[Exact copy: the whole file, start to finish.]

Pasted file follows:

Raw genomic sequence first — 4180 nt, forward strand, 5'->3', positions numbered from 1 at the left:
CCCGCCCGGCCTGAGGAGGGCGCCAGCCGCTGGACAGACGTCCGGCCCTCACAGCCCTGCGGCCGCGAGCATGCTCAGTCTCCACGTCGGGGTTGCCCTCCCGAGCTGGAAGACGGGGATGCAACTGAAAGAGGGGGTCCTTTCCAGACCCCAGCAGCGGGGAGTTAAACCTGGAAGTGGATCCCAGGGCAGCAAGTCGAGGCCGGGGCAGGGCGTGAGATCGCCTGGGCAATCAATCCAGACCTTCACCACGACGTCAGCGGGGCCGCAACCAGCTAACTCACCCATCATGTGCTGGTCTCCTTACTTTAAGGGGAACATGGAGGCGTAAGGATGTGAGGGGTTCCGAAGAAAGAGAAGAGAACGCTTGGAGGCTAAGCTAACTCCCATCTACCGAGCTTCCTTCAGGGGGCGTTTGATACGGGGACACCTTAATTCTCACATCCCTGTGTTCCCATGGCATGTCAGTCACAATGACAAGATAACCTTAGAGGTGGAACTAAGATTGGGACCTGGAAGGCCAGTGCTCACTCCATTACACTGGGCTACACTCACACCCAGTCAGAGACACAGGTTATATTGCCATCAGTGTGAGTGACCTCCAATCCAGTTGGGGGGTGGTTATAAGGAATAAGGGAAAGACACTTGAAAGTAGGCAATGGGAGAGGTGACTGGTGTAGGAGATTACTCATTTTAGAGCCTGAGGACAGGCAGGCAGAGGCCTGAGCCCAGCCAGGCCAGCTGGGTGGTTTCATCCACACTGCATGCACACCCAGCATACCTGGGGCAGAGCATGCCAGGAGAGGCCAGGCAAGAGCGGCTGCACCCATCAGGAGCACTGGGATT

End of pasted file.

Raw genomic sequence first — 4180 nt, forward strand, 5'->3', positions numbered from 1 at the left:
CCCGCCCGGCCTGAGGAGGGCGCCAGCCGCTGGACAGACGTCCGGCCCTCACAGCCCTGCGGCCGCGAGCATGCTCAGTCTCCACGTCGGGGTTGCCCTCCCGAGCTGGAAGACGGGGATGCAACTGAAAGAGGGGGTCCTTTCCAGACCCCAGCAGCGGGGAGTTAAACCTGGAAGTGGATCCCAGGGCAGCAAGTCGAGGCCGGGGCAGGGCGTGAGATCGCCTGGGCAATCAATCCAGACCTTCACCACGACGTCAGCGGGGCCGCAACCAGCTAACTCACCCATCATGTGCTGGTCTCCTTACTTTAAGGGGAACATGGAGGCGTAAGGATGTGAGGGGTTCCGAAGAAAGAGAAGAGAACGCTTGGAGGCTAAGCTAACTCCCATCTACCGAGCTTCCTTCAGGGGGCGTTTGATACGGGGACACCTTAATTCTCACATCCCTGTGTTCCCATGGCATGTCAGTCACAATGACAAGATAACCTTAGAGGTGGAACTAAGATTGGGACCTGGAAGGCCAGTGCTCACTCCATTACACTGGGCTACACTCACACCCAGTCAGAGACACAGGTTATATTGCCATCAGTGTGAGTGACCTCCAATCCAGTTGGGGGGTGGTTATAAGGAATAAGGGAAAGACACTTGAAAGTAGGCAATGGGAGAGGTGACTGGTGTAGGAGATTACTCATTTTAGAGCCTGAGGACAGGCAGGCAGAGGCCTGAGCCCAGCCAGGCCAGCTGGGTGGTTTCATCCACACTGCATGCACACCCAGCATACCTGGGGCAGAGCATGCCAGGAGAGGCCAGGCAAGAGCGGCTGCACCCATCAGGAGCACTGGGATT